PowerShell Hits a Million Downloads in the First Six Months
Having come up with the initial idea of Windows PowerShell and then worked on it for a (really) long time, I was very optimistic about how it would be received and widely it would be adopted. I have to admit that even I’m shocked at where we are just six months after our release mid Nov 2006 release.
Shortly before we released, Scott Ottaway (our marketing guy) expressed an opinion that we have a million downloads in our first year. I thought he was delusional or just plain ignorant about how long it takes for technologies like this to be adopted. Imagine how much crow I’m eating now that we are about to have our millionth download.
That’s right – PowerShell has had almost a MILLION DOWNLOADS IN ITS FIRST 6 MONTHS. People just can’t get their heads around this – we keep double checking the numbers – but it’s true. Note that this does NOT include the Windows Server 2008 (Server “Longhorn” Beta 3) usage.
Also, just six months ago we did not know if we would be in Windows Server 2008 (“Longhorn”) but the team worked hard and got it in Beta 3. At MS, this is like moving a mountain because of our focus on testing and quality in late stages of product development but we were able to get it in WS08 within 3 months of given the go ahead.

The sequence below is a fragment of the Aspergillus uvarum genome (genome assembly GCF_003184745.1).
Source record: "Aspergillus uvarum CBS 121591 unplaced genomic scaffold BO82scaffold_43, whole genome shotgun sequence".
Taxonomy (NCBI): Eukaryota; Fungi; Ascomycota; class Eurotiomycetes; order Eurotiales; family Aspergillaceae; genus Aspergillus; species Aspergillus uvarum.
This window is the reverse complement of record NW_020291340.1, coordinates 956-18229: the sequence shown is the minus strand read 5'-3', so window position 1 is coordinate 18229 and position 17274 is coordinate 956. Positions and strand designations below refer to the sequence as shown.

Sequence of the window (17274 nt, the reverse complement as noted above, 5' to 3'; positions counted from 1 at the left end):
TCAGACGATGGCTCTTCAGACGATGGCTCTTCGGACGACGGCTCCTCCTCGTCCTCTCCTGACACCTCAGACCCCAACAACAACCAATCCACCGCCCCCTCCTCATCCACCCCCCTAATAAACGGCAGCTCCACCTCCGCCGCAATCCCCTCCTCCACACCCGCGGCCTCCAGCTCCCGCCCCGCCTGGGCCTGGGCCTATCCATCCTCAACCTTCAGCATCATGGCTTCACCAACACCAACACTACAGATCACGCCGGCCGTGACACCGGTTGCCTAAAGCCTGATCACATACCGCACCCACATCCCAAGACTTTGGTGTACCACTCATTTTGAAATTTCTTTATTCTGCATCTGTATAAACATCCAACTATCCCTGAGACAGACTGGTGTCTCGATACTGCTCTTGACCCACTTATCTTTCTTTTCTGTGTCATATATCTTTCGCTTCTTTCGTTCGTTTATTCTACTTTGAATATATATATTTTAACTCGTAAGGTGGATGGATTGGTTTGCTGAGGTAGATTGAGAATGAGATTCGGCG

The first six months have been amazing but I don’t think anyone truly grasps how ubiquitous PowerShell is going to become.
We keep hearing about customers moving beyond evaluation and deploying PowerShell in production environments. The flagship deployment so far has to be MySpace.com (the #1 internet destination). They have been using PowerShell to manage ALL of their production severs for over a year now (they were so impressed by the quality and reliability [not to mention power] of PowerShell, that they deployed our beta copies in production).
There is a large and growing list of products that are shipping with PowerShell support in final or beta test form. There is an even larger list of products that are working on PowerShell support. What is so nice is that as internal teams consider whether to do anything with PowerShell, we just have them talk to the teams that have already done it to get a feel for how much work it is going to be, what benefits they get and the customer reactions. A quick conversation with those teams and the deal is closed. Happy customers are clearly our best marketing. What is interesting is the level of integration that teams are executing on, including very deep integration. Exchange 2007 and Virtual Machine Manager are the flagships in this regard. Both teams took a significant, all-or-nothing bet on PowerShell as the heart of their management capabilities and they have benefited tremendously with integrated GUI and cmd line management and the ability of IT Pros to completely automate management tasks. This product list is old by the time you hit the carriage return but here are a few:
Microsoft projects using PowerShell:
System Center Operations Manager 2007 (MOM)
Microsoft Transporter Suite for Lotus Domino